Elective C-Section Birth Plan

Those of you who’ve been following my Pregnant After PND journey will be aware that I have an elective section booked this time around.  My son was born six years ago via emergency section and it was an extremely traumatic experience (read more about the birth and birth trauma here).  I definitely consider what we went through to be a contributing factor to the maternal mental health problems I subsequently faced.

With this in mind I’ve chosen an elective section for this baby.  My midwives were very supportive of this decision although my Consultant did attempt to scare / persuade me into trying a VBAC (Vaginal Birth After Cesarean) instead.  I’m quite cynical and put this predominantly down to 1) cost and 2) hospital stats.

Eventually she agreed and, all being well, I’ll be having surgery when I’m 39+1, in just a couple of week’s time.

Generally speaking, I’m not a big fan of birth plans.  Having experienced a difficult birth I know only too well how devastating it can be for some women if they don’t have the birth they expected.  Making a detailed birth plan almost seems to me to be setting yourself up for a fall.

However, since so many practices which are considered standard were completely abandoned when I have Caterpillar I’ve decided to create a wish list for my section to try to ensure a better experience this time around and, vitally, more time to bond with my baby.  I’m sharing it here today in case any of you are facing an elective section and are looking for ideas.

1. Husband to stay in room during administration of spinal anesthetic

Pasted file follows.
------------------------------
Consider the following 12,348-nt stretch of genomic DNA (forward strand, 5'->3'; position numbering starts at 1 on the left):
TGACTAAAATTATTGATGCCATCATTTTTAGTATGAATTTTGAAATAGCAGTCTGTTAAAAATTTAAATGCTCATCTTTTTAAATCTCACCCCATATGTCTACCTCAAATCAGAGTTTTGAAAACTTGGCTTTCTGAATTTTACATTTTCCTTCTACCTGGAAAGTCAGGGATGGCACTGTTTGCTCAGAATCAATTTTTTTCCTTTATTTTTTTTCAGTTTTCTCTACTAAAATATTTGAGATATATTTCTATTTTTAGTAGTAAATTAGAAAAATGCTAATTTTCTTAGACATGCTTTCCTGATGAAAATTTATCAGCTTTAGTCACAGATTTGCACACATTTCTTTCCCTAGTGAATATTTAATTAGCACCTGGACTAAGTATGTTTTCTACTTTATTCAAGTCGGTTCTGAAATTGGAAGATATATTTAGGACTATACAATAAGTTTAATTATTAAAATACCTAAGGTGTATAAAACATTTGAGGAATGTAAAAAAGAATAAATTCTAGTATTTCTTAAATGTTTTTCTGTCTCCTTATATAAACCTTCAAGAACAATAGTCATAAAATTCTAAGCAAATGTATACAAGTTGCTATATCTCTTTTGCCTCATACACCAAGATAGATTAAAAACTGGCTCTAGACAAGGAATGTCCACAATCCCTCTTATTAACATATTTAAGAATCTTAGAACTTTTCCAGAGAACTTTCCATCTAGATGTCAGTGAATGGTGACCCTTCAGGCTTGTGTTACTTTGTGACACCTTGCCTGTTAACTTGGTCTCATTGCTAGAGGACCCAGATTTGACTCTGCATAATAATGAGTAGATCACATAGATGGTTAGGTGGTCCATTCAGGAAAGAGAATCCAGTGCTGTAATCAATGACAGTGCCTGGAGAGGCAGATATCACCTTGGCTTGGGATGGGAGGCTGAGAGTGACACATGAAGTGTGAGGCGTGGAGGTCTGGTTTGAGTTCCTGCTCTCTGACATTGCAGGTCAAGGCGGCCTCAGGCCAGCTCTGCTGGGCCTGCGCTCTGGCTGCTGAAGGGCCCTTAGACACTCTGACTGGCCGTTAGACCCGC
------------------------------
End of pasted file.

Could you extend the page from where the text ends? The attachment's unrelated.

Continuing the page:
2. I experienced a high block during my previous section (unable to move or feel arms or upper body).  This was extremely distressing and meant I was unable to hold my baby for several hours, interfering with bonding and causing Anxiety.  Please be aware that this could happen again and take action to prevent or rectify where possible.

3. Extremely nauseous during last surgery, plus post-surgery vomiting.  Please give anti-emetics.

4. Where possible, please lower the sheet at point of delivery so husband and I can have first look at the baby at moment of birth.  

5. (IMPORTANT) Skin-to-skin ASAP! I didn’t have any at all last time and, again, this contributed to bonding issues and, subsequently, PND & Anxiety. Even if high block has occurred, my husband can hold the baby to me.

6. Husband would like to cut the cord if at all possible.

7. Husband and baby to stay in the room and close to me during entire procedure.  For an unknown reason, they were forced from the room last time while I was being stitched up and, again, this contributed to bonding issues and PND / Anxiety.

8. I wish for catheter to be removed and to get up and about ASAP after surgery as this really aided my physical recovery first time around, and helped with bonding as I was then able to care for the baby myself.  

I think one of the fortunate things about second-time pregnancies is that, as you know a little more about what to expect, you feel more confident and are able to better advocate for yourself.

I’m keeping in mind that there is a possibility these things may not be able to happen.  If they are unable to administer a spinal, for example, I will need a general instead.  If I go into labour naturally before my c-section date I may end up having another emergency section etc.  But it certainly helps my anxious mind to have these wishes written down and to be able to share them explicitly and assertively with my healthcare provider.


Related posts:

6 Reasons You Shouldn’t Be Worried About Having A C-Section (And One Reason Why You Should)

PND & Anxiety Risk Factors

5 Tips For Bonding With Your Baby While Suffering From PND & Anxiety

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